So then, we have no liberty to interpret the noun ‘nature’ as meaning ‘my’ nature, or the adjective ‘natural’ as meaning ‘what seems natural to me’. On the contrary, physis (‘natural’) means God’s created order. To act ‘against nature’ means to violate the order which God has established, whereas to act ‘according to nature’ means to behave ‘in accordance with the intention of the Creator’. Moreover, the intention of the Creator means his original intention. What this was Genesis tells us and Jesus confirmed: ‘At the beginning the Creator “made them male and female”, and said, “For this reason a man will leave his father and mother and be united to his wife, and the two will become one flesh.” So they are no longer two, but one.’ Then Jesus added his personal endorsement and deduction: ‘Therefore what God has joined together, let man not separate.’

In other words, 1) God created humankind male and female; 2) God instituted marriage as a heterosexual union; and 3) what God has thus united, we have no liberty to separate. This threefold action of God established that the only context which he intends for the ‘one flesh’ experience is heterosexual monogamy, and that a homosexual partnership (however loving and committed it may claim to be) is ‘against nature’ and can never be regarded as a legitimate alternative to marriage.

 John R. W. Stott, The Message of Romans: God’s Good News for the World, The Bible Speaks Today (Leicester, England; Downers Grove, IL: InterVarsity Press, 2001), 77–78.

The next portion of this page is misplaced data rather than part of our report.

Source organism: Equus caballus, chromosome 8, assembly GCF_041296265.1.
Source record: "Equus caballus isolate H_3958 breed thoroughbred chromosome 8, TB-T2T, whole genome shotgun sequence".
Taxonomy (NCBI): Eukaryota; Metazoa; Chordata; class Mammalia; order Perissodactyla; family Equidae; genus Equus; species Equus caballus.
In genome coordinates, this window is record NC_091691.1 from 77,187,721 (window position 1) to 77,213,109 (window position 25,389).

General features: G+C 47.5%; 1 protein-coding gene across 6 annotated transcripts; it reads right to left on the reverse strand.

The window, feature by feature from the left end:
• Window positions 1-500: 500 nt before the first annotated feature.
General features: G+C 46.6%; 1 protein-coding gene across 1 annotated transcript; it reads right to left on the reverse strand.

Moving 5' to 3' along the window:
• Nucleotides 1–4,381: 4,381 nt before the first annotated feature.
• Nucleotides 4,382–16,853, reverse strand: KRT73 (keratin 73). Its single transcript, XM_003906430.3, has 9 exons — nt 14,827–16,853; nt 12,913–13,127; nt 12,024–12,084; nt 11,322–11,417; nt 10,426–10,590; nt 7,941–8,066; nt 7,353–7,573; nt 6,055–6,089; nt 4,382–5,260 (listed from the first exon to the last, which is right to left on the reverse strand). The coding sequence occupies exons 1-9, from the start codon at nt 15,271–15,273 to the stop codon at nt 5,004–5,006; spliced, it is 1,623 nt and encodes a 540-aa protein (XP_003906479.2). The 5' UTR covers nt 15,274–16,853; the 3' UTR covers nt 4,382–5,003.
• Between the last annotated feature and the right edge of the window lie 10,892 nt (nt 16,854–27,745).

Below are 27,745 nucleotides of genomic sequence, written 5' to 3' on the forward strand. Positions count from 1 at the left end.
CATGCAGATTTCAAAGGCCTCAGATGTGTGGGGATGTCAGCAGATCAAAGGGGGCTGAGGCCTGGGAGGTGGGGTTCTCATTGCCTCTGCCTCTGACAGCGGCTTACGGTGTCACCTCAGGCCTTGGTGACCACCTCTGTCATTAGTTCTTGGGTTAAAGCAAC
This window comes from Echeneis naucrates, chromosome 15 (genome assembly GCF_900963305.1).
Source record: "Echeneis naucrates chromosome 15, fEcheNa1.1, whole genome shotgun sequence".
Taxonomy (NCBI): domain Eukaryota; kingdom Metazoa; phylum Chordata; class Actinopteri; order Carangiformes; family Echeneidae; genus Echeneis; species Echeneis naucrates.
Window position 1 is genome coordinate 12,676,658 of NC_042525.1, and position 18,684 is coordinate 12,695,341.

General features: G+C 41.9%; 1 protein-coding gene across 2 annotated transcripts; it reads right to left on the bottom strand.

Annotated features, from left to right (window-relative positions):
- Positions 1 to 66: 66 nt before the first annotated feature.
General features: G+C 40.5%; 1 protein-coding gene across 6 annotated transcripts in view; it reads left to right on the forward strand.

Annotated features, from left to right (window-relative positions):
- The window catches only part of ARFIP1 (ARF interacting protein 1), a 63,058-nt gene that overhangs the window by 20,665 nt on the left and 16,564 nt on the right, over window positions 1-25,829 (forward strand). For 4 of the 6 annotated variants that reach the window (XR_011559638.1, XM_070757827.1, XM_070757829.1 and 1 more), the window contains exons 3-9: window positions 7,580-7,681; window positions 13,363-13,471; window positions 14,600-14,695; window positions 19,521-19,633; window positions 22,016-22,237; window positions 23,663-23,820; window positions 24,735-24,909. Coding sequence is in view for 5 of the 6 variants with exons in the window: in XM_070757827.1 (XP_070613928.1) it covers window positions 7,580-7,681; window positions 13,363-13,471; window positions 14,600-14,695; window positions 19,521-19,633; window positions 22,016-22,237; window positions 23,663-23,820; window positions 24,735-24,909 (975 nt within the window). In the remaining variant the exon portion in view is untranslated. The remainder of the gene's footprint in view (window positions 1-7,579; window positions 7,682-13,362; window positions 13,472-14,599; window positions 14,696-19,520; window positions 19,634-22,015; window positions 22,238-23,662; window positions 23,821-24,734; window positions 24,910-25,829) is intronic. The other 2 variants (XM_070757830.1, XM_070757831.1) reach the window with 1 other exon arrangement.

Shane Lems
Hammon, WI, 54015

The Tension of Unbelief (Guinness)

Fool's Talk: Recovering the Art of Christian Persuasion Fool’s Talk by Os Guinness is an excellent resource for thoughtful Christian apologetics.  I’ve mentioned it here before so I won’t go into details.  But there is a section I was recently reading again – a section which is well worth posting here.  It’s based on Romans 1:18ff:

“At the core of unbelief is ceaseless, unremitting and inescapable tension and conflict.  Unbelievers suppress the truth in unrighteousness, but it is still always the truth, so they can never completely get away from it.  An unbeliever’s view of the world without God may contain many deep truths and have all sorts of genuine merits.  But that view of the world can never be completely true, because the unbeliever will not accept God, without whom it will always be finally false at some points.  Yet at the same time, the unbelievers’ views of the world are never completely false, because they can never get away completely from God and his truth.  Unbelief is therefore always an inherently in tension, and it can never escape this conflict.  Whatever view of the world unbelief espouses, it is always partly true but twisted, and it is always twisted, though never other than still partly true.”

Os Guinness, Fool’s Talk, p. 93-4.

Shane Lems
Hammond, WI